Everyone knows that person who spends weeks sniffing around travel blogs, going deep into Tripadvisor rabbit holes, collecting Google docs from friends of friends, and creating A Beautiful Mind–style spreadsheets to come up with the best vacations and itineraries possible. In this recurring series, we find those people who’ve done all the work for you and have them walk us through a particularly wonderful, especially well-thought-out vacation they took that you can actually steal.
When Tessa Tran, CEO of accessories line Chan Luu, and her husband began thinking about their first big trip post-COVID, they knew they wanted something new and unknown. “We had never been to Peru,” Tran says, “let alone South America.” They decided to look into flights and booked their tickets only two weeks before the trip. “Peru has always been on my radar, specifically its rich biodiversity, from the Andes to the Amazon rainforest to all the way to the coastal regions,” she says. While there were certain bucket-list experiences Tran was excited about, like visiting Lake Titicaca and checking out the food scene in Lima, they didn’t make any concrete plans ahead of traveling. “Whenever I visit somewhere new, I like to stay put for at least three nights to get to know the area,” says Tran. “I don’t love having a packed itinerary with plan after plan. I like to wander and see where the day takes me.” The one caveat to spending a week 12,500 feet above sea level? “Altitude sickness is a real thing.” Here, Tran shares her favorite local craft markets, morning tennis spots, and the Andean chowder she now re-creates at home.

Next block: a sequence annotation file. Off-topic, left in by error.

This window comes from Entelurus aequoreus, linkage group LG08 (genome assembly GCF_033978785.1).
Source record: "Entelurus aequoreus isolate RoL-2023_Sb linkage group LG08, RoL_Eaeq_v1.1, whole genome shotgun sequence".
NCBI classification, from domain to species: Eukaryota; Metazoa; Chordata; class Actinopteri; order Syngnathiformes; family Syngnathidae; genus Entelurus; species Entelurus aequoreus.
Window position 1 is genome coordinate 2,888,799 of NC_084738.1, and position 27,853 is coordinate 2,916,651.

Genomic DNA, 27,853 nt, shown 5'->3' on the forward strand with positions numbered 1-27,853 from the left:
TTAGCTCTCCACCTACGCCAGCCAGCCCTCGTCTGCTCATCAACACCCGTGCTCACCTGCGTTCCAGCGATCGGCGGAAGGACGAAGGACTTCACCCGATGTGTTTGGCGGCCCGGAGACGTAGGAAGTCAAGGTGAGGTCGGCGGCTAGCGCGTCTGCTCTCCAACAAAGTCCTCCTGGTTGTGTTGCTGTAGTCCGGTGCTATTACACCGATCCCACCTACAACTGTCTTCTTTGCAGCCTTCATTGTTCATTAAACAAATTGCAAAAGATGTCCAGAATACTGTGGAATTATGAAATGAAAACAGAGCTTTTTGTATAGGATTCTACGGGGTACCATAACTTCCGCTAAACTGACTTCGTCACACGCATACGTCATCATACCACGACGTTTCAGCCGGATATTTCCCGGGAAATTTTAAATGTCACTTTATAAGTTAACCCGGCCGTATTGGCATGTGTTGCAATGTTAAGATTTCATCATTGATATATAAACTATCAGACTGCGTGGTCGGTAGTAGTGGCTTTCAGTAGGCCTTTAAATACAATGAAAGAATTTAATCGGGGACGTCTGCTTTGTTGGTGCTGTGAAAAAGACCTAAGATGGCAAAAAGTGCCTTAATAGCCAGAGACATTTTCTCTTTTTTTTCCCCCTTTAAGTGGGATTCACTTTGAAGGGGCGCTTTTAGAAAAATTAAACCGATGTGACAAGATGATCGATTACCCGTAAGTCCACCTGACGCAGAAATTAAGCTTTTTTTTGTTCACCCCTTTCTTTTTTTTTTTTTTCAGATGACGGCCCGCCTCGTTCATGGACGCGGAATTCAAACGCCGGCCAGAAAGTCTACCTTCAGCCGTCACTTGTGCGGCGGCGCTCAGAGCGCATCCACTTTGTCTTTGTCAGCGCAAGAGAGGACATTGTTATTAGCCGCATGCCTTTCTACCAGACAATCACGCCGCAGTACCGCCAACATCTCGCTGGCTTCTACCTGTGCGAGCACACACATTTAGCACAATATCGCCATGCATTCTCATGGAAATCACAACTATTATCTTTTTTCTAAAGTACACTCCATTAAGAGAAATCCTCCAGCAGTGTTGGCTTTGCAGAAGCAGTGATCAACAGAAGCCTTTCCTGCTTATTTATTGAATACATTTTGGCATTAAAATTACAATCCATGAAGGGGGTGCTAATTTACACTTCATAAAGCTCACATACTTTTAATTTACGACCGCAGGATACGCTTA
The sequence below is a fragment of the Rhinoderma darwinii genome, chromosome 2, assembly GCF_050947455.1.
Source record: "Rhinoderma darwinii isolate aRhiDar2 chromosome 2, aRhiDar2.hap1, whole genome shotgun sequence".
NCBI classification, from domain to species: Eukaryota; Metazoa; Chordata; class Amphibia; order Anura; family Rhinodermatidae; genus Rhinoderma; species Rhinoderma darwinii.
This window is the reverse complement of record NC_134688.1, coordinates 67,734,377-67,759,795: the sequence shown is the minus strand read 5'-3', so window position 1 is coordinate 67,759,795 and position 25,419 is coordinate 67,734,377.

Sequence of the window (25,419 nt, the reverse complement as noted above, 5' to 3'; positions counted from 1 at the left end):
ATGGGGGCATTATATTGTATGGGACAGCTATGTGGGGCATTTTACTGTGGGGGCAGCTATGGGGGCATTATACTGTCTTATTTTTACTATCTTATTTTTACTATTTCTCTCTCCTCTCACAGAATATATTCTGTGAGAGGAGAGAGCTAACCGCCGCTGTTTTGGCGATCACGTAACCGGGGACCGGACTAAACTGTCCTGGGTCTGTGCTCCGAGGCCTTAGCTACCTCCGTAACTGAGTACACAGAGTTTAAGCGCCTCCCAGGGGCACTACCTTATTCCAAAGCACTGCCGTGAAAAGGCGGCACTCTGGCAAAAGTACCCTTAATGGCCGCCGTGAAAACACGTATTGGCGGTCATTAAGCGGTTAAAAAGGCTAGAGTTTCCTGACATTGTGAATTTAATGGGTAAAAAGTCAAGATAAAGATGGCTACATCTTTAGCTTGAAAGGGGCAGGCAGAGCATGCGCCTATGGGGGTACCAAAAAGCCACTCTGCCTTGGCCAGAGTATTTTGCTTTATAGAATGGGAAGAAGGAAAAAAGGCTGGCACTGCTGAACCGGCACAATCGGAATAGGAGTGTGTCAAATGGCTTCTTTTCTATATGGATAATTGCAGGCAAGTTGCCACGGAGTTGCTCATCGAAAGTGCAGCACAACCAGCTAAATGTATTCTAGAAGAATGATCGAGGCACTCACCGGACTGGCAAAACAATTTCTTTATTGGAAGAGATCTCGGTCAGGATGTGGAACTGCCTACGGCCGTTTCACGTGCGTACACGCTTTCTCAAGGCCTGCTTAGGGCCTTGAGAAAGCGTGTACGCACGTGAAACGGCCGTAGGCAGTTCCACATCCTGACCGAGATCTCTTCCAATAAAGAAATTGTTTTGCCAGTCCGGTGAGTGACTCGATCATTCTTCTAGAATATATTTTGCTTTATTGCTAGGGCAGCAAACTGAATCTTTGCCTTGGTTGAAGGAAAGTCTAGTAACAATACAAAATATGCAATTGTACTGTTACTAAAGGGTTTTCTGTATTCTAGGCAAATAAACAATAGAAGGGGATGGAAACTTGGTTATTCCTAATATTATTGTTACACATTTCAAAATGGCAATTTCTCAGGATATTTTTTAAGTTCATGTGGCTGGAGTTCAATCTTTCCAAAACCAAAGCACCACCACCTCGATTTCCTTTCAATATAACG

4 a.m.: Check into the hotel
We touched down in Peru at 4 a.m. — flights were not the most convenient. We ended up booking a flight from L.A. to Dallas, then Dallas to Lima. (There are direct flights through Latam Airlines, however.) We checked into Hotel B (Jirón Sáenz Peña 204) and were greeted with a glass of Champagne (followed by a pisco sour), which was the earliest and latest drink we’ve ever had. The hotel is located in the Barranco district, right on the water. When we got to the room, I noticed the circular bath mats with delicate crochet trim. The next day I asked the hotel to help source a dozen more to bring home with me.
11:30 a.m.: Squeeze in an early lunch
We slept almost until our 11:30 a.m. reservation at Kjolle (Av. Pedro de Osma 301). After booking our flights, I did a quick search of spots in Lima. I landed on this New York Times article featuring chef Virgilio Martinez and searched for a reservation at his restaurant. As to be expected, nothing was available at Central, but I snagged the single last reservation at its sister restaurant, Kjolle, located one floor above Central. I think the most memorable part was seeing Virgilio’s botanical garden of dried herbs. The food and service were excellent, and the cuisine was thoughtful and creative; I also indulged in red wine before noon. As we left, we ran into the chef. He caught me pointing at him (while I was trying to show my husband), gave me a smile, and came over to chat.
3 p.m.: Visit Museo Larco